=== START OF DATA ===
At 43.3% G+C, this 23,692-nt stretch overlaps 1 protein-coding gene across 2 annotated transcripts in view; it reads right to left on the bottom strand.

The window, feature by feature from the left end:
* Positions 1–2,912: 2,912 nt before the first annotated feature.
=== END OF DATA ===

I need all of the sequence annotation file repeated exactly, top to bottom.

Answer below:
At 43.3% G+C, this 23,692-nt stretch overlaps 1 protein-coding gene across 2 annotated transcripts in view; it reads right to left on the bottom strand.

The window, feature by feature from the left end:
* Positions 1–2,912: 2,912 nt before the first annotated feature.